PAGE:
A comprehensive and up-to-date overview of climate change in the Prairie provinces, along with strategies for adapting to the "new normal." The present climate crisis shows no sign of abatement. On the contrary, it is becoming more intense, and there are increasing uncertainties and fears about the outcome of the process of climate transformation. The complexity of this transformation is, to a large extent, a product of the intricate relationships between natural and social systems, both of them complex systems on their own. There is a strong consensus that climate change is the product of human activities that raise the concentrations of greenhouse gases and, consequently, increase global average temperatures. Global warming has led to regional climate changes, which are increasingly impacting the dynamics of local natural and social systems and their interrelationships. These impacts, which are expected to increase, could bring serious risks and damages to ecosystems and livelihoods, disrupting the precarious balance between people and their environment. The natural and social systems of the Canadian Prairies are particularly vulnerable to climate change. The New Normal brings together the work of 24 scholars representing various disciplines, who present their diverse knowledge and expertise about climate change and its impacts in the Prairie Provinces. In addition to providing information about and analysis of the multiple dimensions of the crisis, these scholars seek solutions to the problems and discuss options for taking advantage of new opportunities provided by a warmer climate.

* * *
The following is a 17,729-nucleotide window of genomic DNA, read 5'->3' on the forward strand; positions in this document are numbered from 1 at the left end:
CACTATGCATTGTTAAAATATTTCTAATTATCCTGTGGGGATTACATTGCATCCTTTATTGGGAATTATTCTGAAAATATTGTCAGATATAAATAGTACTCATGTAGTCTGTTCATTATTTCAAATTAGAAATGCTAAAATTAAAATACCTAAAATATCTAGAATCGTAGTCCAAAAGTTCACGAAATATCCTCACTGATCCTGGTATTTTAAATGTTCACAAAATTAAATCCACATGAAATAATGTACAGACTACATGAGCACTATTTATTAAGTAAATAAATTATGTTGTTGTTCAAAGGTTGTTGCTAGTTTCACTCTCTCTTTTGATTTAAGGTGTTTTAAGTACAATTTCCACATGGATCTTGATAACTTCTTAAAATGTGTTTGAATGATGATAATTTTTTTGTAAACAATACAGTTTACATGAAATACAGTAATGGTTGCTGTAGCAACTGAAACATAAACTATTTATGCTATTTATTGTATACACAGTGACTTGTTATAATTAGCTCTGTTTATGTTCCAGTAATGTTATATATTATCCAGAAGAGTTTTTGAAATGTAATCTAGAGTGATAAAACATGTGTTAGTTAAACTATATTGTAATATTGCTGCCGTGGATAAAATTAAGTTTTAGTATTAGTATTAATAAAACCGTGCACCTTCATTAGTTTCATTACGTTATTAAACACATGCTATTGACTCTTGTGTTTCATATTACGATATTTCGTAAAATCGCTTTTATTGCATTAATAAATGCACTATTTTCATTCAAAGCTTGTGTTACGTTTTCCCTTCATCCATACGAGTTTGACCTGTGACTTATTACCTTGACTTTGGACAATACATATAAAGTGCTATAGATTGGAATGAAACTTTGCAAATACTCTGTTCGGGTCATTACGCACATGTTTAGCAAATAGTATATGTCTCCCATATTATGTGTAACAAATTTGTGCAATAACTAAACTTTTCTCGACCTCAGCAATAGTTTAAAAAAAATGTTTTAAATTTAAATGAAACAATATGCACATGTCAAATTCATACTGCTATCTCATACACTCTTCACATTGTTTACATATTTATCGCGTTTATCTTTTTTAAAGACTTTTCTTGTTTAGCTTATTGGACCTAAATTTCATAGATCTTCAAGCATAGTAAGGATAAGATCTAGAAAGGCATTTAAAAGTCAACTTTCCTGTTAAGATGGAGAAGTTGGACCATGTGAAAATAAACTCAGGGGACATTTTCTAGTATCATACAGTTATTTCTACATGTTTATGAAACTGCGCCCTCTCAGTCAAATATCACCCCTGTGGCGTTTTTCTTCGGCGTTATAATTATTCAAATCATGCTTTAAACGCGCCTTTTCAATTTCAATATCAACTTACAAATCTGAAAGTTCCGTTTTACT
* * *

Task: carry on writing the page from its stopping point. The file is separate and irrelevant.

"From what I've read in The New Normal, a book the Canadian Plains Research Centre will be launching on Nov. 16 at the University of Regina, we'd better get used to being soggy. What we've just experienced represents a new trend on the Prairies: record-breaking summertime precipitation with much of it coming in the form of severe storms."
– Paul Dechene, Prairie Dog
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Dr. David Sauchyn is Research Professor at the Prairie Adaptation Research Collaborative (PARC) at the University of Regina. Dave's main research interests are the climate and hydrology of the past millennium in Canada's western interior and how knowledge of the past can inform scenarios of future climate and water supplies. Dave recently was a co-investigator in a five-year multi-disciplinary study of adaptation to climate change in northern Chile and the Canadian plains. He was a lead author of the Canada's National Assessment of Climate Change released in March 2008. Dave has been an invited expert witness on climate change in the Canadian Senate and House of Commons, and at forums hosted by provincial premiers and environment ministers.
Harry Diaz is professor of Sociology and Social Studies and former director of the Canadian Plains Research Center at the University of Regina.